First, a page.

Let's Discuss the Pros/Cons of a Flat Tax

Discussion in 'General Discussion' started by random3434, Apr 16, 2010.

  1. random3434
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    random3434 Senior Member

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  2. boedicca
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    boedicca Uppity Water Nymph Supporting Member

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    Pros:

    Simplicity - less opportunity for politicians to buy and sell favors, and engage in social engineering.

    Fairness - everyone has a stake in the system; people are not able to vote for redistribution of others' income to themselves.

    Productivity - less resources devoted to compliance and reporting can be deployed to productive, job creating activities.
     
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    Last edited: Apr 16, 2010
  3. Oddball
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    Oddball BANNED Supporting Member

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    The biggest con of all:

    America's incomprehensibly convoluted IRC started out as a flat tax.

    Direct taxes on productivity and incomes will always draw people seeking their own special carve-outs and exemptions from the tax.

    Best to massively shrink the size, scope and cost of the federal gubmint and return funding it with lawful imposts, duties and excises.
     
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  4. Baruch Menachem
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    Baruch Menachem '

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    I like the idea where rates are low and universally applied. I don't like all the auctioning going on in congress where everyone is pushing their taxes on to the neighbor.. Everyone contributes a little, rather than some getting away with 0 and those who are not connected have to shoulder the whole load.

    And you can be darn sure that those with the higher incomes are the ones who are first in line at the auction. We have lots of folks with really big incomes who are able to shift their obligation at will.

    I think lower rates for all would be stimulative as well.

    And even more stimulative would be all the money going into the economy rather than into tax evasion.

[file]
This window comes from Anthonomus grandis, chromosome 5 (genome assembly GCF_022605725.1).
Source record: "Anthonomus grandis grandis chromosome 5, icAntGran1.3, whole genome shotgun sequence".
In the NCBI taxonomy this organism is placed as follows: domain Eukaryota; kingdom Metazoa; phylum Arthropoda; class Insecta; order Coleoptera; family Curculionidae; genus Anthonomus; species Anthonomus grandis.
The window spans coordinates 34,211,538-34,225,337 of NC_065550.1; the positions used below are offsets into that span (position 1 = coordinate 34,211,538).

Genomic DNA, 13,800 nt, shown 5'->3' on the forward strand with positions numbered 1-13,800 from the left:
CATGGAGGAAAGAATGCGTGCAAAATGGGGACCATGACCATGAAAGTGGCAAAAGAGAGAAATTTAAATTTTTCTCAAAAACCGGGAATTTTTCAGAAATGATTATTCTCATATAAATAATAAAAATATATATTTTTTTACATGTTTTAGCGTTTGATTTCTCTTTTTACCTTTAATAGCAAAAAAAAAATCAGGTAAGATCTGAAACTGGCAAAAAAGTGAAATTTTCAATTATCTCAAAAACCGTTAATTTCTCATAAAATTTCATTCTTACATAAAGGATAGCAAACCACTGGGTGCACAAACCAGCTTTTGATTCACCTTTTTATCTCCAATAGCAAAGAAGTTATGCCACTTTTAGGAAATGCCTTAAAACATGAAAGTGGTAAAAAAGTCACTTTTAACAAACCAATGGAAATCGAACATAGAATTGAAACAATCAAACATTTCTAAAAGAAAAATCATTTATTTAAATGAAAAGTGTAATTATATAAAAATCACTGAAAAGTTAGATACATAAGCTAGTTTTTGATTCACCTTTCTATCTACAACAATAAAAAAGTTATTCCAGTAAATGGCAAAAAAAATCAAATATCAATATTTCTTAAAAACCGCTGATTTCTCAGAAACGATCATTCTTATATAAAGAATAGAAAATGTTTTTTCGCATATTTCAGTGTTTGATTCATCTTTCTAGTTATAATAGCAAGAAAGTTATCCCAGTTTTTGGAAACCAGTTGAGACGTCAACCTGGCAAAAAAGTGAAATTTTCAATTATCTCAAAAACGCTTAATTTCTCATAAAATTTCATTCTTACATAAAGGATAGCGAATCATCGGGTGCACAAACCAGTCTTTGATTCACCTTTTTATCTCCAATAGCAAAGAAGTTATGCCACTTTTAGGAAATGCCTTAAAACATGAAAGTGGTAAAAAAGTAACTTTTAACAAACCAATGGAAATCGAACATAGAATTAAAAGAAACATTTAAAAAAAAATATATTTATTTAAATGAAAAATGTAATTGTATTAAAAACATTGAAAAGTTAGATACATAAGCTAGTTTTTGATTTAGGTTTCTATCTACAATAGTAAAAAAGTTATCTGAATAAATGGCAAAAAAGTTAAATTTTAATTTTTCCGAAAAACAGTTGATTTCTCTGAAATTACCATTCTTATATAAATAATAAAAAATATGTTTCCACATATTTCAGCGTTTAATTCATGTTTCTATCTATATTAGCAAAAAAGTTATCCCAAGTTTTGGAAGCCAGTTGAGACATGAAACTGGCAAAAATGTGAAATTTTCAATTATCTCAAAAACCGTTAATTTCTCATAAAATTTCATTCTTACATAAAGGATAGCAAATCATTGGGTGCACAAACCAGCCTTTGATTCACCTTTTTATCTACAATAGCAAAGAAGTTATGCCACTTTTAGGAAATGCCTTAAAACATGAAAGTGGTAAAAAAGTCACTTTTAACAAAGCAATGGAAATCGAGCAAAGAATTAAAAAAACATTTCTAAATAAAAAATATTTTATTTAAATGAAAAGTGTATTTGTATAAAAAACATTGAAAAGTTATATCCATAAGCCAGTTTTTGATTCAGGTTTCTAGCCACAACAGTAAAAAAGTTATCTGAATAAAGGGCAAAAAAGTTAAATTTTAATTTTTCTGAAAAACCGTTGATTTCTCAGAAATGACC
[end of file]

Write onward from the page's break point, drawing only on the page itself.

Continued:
And even more stimulative would be money that right now is sent into politically correct rat holes that get good tax treatment, but are bad for growth.

    Of course, there is going to be a huge problem defining income. Is capital gains income? I think not. Lots of people on this board disagree. There are other problems with definition too.

    But I think one low universal rate that no one evades would be morally and financially the best option.
     
  5. eagleseven
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    eagleseven Quod Erat Demonstrandum

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    Pros

    1. Simplicity. When you simply multiply your income by a percentage, there is no need for thousands of forms, expensive software, and tax accountants.

    2. Lack of loopholes. The simpler the system, the harder it is to evade it.

    3. Prevents moral hazard. Since everyone is hit by the income tax proportionally, everyone has skin in each new government program created.

    4. It increases the motivation of entrepreneurs to start small businesses. The more you penalize people who "make it," the fewer people will even bother to try.

    Cons

    1. It retards income redistribution. Our current system is designed to take from the rich, and give to the poor. A flat tax would stop this, making everyone pay the same percentage of their income.

    2. It is not as fair. Any economist will tell you, the less money you have, the more you personally value each dollar. A person making only $20k a year will be dramatically affected by a $5k tax, while a person making $200k a year won't miss the $50k as much.